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David Orias' Long Shutter Creates Dreamy and Soulful Waves

Skills, timing, luck and a little patience.

That’s what David Orias puts into perspective when attempting to capture the majestic, elliptical patterns of the ocean’s waves.

Back in March, the cardiologist-turned-photographer’s work was featured on the art and design blog, This Is Colossal, and the rest is history.

His stunning long-exposure photos of the crashing waves, taken west of the Ventura river mouth, could easily be mistaken for oil on canvas. The series, titled Waves, were captured in the early morning light, when the sunlight casts an illuminating glow over the crests and troughs in a truly magical way. These 1/30 of a second exposures, merged with a panning of the camera, resulted in the waves looking relatively sharp.

“A couple of years ago, we had a fire that was burning behind the mountains. It burned for about two months, and on certain mornings the smoke filled the air.

When the sunlight filtered through that smoke, it turned it a fiery golden red. In these shots the breakwater was exposed in ways I never expected,” Orias explains. “I am always waiting for the right weather conditions. Depending on what’s going on in the atmosphere, the water will reflect the color of the sky. It’s hit and miss.”

Growing up in Santa Barbara, California, Orias always had an affinity for the water and taking photos, even though he hardly visited the shoreline until after enrolling in college and didn’t circle back around to picking up a camera until finishing med school.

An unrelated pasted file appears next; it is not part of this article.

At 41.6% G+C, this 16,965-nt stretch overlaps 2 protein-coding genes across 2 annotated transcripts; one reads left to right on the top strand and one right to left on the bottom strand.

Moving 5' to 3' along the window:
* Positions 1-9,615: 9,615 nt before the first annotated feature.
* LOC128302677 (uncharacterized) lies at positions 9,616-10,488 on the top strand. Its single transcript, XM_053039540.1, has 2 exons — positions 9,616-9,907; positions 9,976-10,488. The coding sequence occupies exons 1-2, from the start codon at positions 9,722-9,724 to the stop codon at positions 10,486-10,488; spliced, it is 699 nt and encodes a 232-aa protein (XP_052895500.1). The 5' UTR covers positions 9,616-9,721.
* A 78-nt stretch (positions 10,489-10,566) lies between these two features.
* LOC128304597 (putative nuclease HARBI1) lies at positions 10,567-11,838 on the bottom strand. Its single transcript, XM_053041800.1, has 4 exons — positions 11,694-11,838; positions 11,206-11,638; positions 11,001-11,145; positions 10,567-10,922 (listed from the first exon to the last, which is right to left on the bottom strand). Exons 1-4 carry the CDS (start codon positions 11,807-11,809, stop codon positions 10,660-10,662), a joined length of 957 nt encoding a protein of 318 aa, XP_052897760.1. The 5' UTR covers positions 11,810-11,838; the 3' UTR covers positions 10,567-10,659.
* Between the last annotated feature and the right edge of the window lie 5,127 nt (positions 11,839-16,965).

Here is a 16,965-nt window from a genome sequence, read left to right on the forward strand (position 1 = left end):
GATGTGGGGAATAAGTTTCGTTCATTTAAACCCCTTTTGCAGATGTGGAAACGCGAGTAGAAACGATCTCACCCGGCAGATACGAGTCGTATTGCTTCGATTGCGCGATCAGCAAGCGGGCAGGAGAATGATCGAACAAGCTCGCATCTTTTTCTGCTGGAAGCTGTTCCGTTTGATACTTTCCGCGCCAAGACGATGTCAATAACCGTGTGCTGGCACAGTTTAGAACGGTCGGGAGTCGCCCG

“In 1988, when I had just finished medical school and was about to begin my long and arduous internship, I had the opportunity to shoot an HBO movie set with my Olympus OM2N single lens reflex camera. I remember running back and forth to those one-hour processing places and getting my prints back. Unfortunately, despite my attempts to be artistic, during my residency and fellowship I hardly picked up a camera,” he added.

It wasn’t until 10 years later, while working in Iowa, that he dove back into the photography scene and exercised a much different area of his brain than his role as an electrophysiologist demanded of him. This was when digital cameras first started coming out on the market. Before flash memory and USB ports existed, Orias purchased a Sony MVC-FD87 floppy disk camera. From there, he was hooked–line and sinker–and has since upgraded to full-frame digital SLRs, including the Canon EOS 5D Mark II and 5D Mark III.

Originally, Orias started out shooting birds with his telephoto lenses but he soon discovered that when winter approached there weren’t very many of them to get on film. He then moved on to landscapes of the American southwest–the beautiful Antelope Slot Canyons in Paige, Arizona, and the marvelous geology of Bryce and Zion in Utah. But that only lasted so long.

Inspired by the remarkable images taken by legendary photo editor Larry “Flame” Moore, Orias’ growing passion for surfing photography led the Santa Barbara native to reconnect with his local roots.